Seeing and Surveillance. (From artist to artists).

Post by Max Mulhern

Deborah Stratman
Deborah Stratman, still from In Order Not to be Here, a video about surveillance that showed a year ago at Screening Video Gallery. (All photos by Libby, unless otherwise noted).

Is the heightened state of surveillance in our world changing the way we see? I wonder because despite the exponential increase in the channels through which to diffuse art and talk about it my art seems to be increasingly invisible. Do other artists feel this way? Is there a corresponding blindness operating here as well?

Deborah Stratman, still from In Order Not to be Here, a video about surveillance that showed a year ago at Screening Video Gallery
Deborah Stratman, still from In Order Not to be Here, a video about surveillance that showed a year ago at Screening Video Gallery

I write from the most highly surveilled area of the world (London). There seems to be a new skin to everything now, a veneer of eyes, and yet artists still spend enormous amounts of energy trying to get themselves seen. Is that still the way to go?

Yes! If you believe that you need to form a public image of yourself to your specifications that resists the dehumanizing CCTV phenomenon and counters popular culture. Otherwise, no!

Ed with camera
Artist Ed Bronstein, taking a picture during a winery tour. We are forming our own spy network for our own lives!


I believe that surveillance and the web are twins sharing an eye. Their eye is a Gorgon “the eye which eats”. The public now sees through the same eye thus creating a kind of compound eye with compounded hungers.

These insatiable hungers creep. We hunger for privacy. We hunger for invasion of privacy as well, i.e. Facebook.

Surveillance, Shaker style
Surveillance, Shaker style, in a Shaker meeting house in Kentucky. The elders would look down at the worshippers, looking among repeat visitors for recruits to their community.


Here’s the twist. Privacy is a diminishing resource. Some IT scientists predict that by 2013 there won’t be any more privacy. The paroxysm of total visibility will be a paradox of invisibility combined with the total exposure of the self.

Our nakedness will petrify us.

Bryce Wolkowitz Gallery
At the Bryce Wolkowitz Gallery booth at a New York art fair in 2007, lots of electronic art, including Alan Rath eyes in center and Jim Campbell minimalist light show on left. This art does look back at you!

“ . . . And red mutant eyes gazed down on hunger city . . .” I sang to myself as I looked up at the CCTV staring down at me. Should I have worn camouflage to the opening?

Red mutant eye. Image taken from product pages of

What I like most about looking at art now is that it doesn’t look back. It’s not processing me or storing anything about me. It can push my buttons but I can’t push its buttons. With objects becoming more and more « intelligent » the dumbness and deafness of art is a haven.

The monolith from 2001, A Space Odyssey, image taken from fan site

Yet I feel a new force coming like an old timer can feel the weather in his bones. Objects and images are resonating with a new radio-like intensity such as the monolith in Kubrick’s film “2001”. Is this because everything is being talked about on the web? Or are objects and images now possessed with the will to speak while only now momentarily lacking the necessary tools to speak?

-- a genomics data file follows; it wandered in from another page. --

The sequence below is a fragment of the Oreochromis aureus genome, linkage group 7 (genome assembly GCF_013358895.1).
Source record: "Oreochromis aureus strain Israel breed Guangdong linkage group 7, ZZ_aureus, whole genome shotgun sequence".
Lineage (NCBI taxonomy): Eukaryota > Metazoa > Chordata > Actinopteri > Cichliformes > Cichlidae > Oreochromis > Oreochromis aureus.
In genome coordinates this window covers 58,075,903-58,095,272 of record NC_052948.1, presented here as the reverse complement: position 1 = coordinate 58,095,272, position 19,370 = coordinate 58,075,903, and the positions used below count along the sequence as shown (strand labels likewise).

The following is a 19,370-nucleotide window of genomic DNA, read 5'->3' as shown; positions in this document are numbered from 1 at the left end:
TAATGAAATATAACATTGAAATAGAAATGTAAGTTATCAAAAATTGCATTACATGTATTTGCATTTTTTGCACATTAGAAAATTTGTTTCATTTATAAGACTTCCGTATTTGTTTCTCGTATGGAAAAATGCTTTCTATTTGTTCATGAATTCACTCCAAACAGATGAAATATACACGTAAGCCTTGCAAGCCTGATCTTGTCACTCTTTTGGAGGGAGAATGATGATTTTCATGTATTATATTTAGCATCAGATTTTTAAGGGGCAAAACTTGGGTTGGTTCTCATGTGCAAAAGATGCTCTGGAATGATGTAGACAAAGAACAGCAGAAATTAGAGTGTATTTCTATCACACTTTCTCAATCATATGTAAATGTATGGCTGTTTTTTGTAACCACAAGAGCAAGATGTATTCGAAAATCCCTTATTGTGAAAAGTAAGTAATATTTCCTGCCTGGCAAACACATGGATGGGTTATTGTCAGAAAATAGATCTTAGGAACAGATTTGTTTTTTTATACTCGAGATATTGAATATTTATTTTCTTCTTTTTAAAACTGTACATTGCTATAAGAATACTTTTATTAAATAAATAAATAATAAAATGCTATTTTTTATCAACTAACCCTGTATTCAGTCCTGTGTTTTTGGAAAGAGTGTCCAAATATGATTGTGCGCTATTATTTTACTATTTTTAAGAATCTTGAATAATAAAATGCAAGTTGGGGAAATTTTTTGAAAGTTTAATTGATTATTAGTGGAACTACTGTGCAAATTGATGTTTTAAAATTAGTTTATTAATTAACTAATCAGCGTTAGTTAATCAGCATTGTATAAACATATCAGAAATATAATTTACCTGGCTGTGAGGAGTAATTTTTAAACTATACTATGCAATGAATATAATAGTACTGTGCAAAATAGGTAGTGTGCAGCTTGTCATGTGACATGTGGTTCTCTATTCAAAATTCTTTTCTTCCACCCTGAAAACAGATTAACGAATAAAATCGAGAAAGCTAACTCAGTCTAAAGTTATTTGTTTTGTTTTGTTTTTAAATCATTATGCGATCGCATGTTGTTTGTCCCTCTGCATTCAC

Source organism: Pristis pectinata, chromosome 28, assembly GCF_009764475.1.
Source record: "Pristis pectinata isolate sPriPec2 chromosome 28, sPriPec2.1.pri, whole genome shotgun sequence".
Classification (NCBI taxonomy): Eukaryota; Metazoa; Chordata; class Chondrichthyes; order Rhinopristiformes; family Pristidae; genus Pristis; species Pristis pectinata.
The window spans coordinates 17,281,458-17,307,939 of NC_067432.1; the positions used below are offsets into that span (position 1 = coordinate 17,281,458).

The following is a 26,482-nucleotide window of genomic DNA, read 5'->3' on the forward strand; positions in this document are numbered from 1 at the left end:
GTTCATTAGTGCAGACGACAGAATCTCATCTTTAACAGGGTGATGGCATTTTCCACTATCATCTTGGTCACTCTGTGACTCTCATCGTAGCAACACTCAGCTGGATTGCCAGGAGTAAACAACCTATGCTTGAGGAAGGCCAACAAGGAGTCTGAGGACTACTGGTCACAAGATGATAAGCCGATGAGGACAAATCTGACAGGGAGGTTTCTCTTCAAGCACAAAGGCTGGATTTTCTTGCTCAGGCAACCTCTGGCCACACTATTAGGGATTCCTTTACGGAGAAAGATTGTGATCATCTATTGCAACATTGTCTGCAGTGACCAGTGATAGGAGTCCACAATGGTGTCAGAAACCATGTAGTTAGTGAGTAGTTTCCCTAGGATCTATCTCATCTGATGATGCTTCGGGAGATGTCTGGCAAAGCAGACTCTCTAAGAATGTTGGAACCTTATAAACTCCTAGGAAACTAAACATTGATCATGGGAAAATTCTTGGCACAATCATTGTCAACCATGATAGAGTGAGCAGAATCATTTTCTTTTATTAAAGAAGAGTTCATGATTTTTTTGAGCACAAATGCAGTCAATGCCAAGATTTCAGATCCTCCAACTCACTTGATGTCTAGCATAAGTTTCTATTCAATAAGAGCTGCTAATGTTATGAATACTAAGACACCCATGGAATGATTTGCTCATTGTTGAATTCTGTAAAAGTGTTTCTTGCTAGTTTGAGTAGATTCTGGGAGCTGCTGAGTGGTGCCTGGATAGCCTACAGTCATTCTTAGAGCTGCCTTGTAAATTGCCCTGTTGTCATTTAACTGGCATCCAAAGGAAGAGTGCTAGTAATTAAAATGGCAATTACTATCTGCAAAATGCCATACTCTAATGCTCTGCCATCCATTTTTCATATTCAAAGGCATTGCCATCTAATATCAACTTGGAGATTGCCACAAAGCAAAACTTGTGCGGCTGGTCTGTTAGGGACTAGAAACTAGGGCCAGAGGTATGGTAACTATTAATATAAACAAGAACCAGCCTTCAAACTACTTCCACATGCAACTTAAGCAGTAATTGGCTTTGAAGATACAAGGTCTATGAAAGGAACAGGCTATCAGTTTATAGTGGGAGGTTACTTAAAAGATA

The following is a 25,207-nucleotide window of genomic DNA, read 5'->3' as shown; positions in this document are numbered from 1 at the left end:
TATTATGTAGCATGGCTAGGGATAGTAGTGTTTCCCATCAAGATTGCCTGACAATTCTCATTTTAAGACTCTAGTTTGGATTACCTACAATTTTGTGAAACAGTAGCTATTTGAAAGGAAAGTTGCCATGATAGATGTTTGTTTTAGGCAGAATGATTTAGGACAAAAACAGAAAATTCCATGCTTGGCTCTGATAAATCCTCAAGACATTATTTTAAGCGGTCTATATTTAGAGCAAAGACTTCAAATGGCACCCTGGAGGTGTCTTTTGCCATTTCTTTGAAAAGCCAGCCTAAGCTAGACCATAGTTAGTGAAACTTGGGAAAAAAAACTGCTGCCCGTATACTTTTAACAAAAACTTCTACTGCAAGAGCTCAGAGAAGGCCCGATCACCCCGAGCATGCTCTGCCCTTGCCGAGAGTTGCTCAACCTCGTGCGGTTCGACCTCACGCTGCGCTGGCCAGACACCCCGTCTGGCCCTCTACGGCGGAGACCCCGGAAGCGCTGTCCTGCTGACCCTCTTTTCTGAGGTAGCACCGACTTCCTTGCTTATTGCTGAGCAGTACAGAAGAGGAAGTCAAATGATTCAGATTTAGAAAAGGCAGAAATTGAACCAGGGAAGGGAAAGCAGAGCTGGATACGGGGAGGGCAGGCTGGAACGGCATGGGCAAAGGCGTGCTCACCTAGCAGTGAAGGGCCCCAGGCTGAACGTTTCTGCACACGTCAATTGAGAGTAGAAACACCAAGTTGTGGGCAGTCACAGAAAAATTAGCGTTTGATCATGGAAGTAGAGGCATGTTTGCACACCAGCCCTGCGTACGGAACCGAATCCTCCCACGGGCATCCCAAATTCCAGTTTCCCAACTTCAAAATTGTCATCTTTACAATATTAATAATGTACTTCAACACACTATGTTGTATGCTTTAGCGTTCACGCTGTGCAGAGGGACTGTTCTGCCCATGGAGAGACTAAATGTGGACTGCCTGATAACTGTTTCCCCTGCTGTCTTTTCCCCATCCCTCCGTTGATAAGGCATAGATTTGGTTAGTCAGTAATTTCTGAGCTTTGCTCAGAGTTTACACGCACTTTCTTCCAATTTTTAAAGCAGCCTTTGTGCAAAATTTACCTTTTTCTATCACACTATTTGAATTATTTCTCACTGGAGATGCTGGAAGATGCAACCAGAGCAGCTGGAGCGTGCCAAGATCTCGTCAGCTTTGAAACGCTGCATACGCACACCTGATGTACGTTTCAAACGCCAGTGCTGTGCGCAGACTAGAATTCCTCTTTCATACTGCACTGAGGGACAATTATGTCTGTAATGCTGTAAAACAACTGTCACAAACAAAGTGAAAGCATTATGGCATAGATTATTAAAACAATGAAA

Will objects usurp our sight? We have never seen more but we are losing sight. Scientists predict that humans will only be able to consecrate 80% of their attention at best to the world around them because of information overload. Does this mean that we will have to put less into our art in order not to overwhelm the spectator? Will this in turn fuel demand to see more work because there is always less to see per work?

McDonald’s hamburger (public domain photo). Where’s the beef?

We can’t measure the visual calories and nutrients of an image but there is a McDonald’s effect going on here. Our eyes bloat but remain hungry and malnourished. But artist aren’t starving their work. Rather the eye’s demands are depleting the nutrients. The blog tool “feed” comes to mind. Your art and electro visual persona have to practically self-replicate in order to reach critical mass. This growth has a voracious appetite for sources of form and meaning and marauds the web and the world for sustenance. The art and the artist become as hungry as the eye it is trying to feed. Result? Blindness. Blindness, along with exhaustion, famine, loss of self and loss of self worth.

Just recently Tyler Green mocked the LACMA website for asking its readers what they should be talking about on the site. This means that now art has to find a way to add value to its intrinsic value. In America that’s like adding a dime to every dollar in order to ensure that the dollar retains its original worth! What’s next, pegging art to a gold standard?

At this point I am of two minds: One says: maintain a virtual image and stay in the loop. All artists are contributing to art history. Besides, its fun to keep abreast of and contribute to the ‘hood. The other says: pull a Ulysses and blind the eye. Feed the self and not the eye otherwise we artists may disappear.

–Artist Max Mulhern, who has work up at Pageant Gallery right now (see post), last wrote for artblog about Richard Serra’s supertankers in London